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Global Purchasing Power Parities Data Released for 2021

WASHINGTON, May 30, 2024 — New purchasing power parities (PPPs), which provide a standardized way to assess the relative buying power of different economies, were released today by the International Comparison Program (ICP) for the reference year 2021. 

PPPs adjust for price-level differences across economies, enabling comparison of key metrics such as gross domestic product (GDP) and material well-being. Because price levels tend to be higher in high-income countries and lower in low-income countries, GDP comparisons based on exchange rates—which do not account for price-level differences—overstate the economic size of high-income countries while understating the economic size of low-income countries. PPP-based metrics also have the advantage of avoiding market exchange-rate fluctuations.

The latest ICP data show the size of the global economy in PPP terms in 2021 was $152 trillion. Middle-income economies accounted for more than half of the total. High-income economies accounted for slightly less than half. Low-income economies constituted barely 1% of global GDP. 

“The completion of the latest ICP cycle is a testament to the resilience of national and regional statistical agencies that worked tirelessly to overcome the challenges imposed by the COVID-19 pandemic and to ensure the success of ICP activities,” said Haishan Fu, the World Bank Group’s Chief Statistician. “As a result, the ICP partnership has delivered an important global public good—vital economic statistics that support critical policy analysis to advance economic development.”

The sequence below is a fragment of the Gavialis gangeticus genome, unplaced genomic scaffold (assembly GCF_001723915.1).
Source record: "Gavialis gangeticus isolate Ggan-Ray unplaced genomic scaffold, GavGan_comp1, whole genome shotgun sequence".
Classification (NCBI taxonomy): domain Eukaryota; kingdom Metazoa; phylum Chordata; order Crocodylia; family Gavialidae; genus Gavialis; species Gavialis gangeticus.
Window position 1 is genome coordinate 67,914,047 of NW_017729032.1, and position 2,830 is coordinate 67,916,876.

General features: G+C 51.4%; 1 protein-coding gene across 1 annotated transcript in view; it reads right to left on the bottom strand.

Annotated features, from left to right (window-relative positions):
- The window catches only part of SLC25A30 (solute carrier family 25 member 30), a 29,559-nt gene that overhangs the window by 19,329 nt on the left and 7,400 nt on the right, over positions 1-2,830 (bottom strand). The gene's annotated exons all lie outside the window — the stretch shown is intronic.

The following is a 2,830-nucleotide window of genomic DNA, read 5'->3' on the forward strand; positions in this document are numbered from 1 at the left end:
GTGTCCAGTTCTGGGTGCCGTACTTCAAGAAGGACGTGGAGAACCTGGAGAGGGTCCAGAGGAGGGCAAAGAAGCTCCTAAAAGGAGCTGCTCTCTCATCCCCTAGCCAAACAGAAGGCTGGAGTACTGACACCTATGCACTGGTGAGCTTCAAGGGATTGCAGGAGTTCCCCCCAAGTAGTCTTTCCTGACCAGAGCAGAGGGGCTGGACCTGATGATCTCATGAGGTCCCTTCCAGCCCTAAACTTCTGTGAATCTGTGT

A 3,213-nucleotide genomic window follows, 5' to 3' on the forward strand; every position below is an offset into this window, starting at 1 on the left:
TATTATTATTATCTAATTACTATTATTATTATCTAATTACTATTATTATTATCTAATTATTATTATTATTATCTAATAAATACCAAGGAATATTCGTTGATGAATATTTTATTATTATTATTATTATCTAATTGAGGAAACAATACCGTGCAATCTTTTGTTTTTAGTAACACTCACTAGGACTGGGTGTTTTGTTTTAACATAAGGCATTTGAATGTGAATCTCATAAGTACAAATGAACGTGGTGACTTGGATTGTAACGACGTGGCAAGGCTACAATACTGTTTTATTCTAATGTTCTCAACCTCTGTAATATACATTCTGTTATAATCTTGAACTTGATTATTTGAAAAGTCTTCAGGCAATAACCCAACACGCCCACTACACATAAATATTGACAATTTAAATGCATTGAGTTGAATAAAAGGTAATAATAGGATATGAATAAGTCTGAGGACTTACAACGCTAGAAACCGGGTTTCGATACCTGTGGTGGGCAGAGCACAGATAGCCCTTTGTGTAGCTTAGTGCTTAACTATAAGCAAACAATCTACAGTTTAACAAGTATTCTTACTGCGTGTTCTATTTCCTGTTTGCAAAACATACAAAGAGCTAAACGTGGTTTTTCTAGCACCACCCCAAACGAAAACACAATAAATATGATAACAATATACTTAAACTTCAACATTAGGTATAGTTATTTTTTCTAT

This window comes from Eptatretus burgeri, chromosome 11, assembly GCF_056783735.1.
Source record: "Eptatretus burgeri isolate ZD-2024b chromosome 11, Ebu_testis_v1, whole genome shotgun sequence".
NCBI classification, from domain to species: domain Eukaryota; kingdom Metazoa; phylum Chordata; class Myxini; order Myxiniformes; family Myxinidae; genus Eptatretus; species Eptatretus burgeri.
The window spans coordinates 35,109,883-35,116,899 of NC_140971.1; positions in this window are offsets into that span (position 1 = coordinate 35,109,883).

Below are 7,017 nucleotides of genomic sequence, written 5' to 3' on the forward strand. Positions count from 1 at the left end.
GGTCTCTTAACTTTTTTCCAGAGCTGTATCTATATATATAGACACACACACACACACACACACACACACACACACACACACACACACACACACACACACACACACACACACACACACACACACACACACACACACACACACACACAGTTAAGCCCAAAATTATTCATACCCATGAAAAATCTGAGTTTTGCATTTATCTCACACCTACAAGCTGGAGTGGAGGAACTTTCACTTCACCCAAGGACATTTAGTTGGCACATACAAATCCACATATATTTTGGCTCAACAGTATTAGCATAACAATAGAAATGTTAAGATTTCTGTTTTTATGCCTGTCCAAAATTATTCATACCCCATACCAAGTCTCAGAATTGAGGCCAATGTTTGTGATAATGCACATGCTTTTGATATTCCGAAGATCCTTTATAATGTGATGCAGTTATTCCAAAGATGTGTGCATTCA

The ICP is one of the world’s largest statistical initiatives, coordinated by the World Bank under the auspices of the United Nations Statistical Commission. ICP 2021 marks the tenth comparison completed since the initiative was launched in 1968. It covers 176 participating economies for the reference year 2021. 

The program relies on a partnership of international, regional, sub-regional, and national statistical agencies. This includes the African Development Bank, the Asian Development Bank, the Interstate Statistical Committee of the Commonwealth of Independent States, the United Nations Economic Commission for Latin America and the Caribbean, the United Nations Economic and Social Commission for Western Asia, the Statistical Office of the European Union, and the Organization for Economic Co-operation and Development. Global coordination, methodology development, and governance activities are financed by the International Monetary Fund—through the Global Data Facility—and the World Bank.

“PPPs produced by the ICP provide a powerful lens through which to better understand the global economy,” the ICP’s Governing Board co-chairs, Markus Sovala and Risenga Maluleke, said in a joint statement. “PPP-based metrics show that developing countries play a larger role than other economic output measures may indicate, and they also reveal large differences in per capita expenditures.” Sovala is Director-General of Statistics Finland and Maluleke is Statistician General of Statistics South Africa.

The ICP 2021 results are available through the ICP website and the World Bank’s Databank. The many uses and applications of PPPs and other ICP data are highlighted here.




In Washington
Shane Romig


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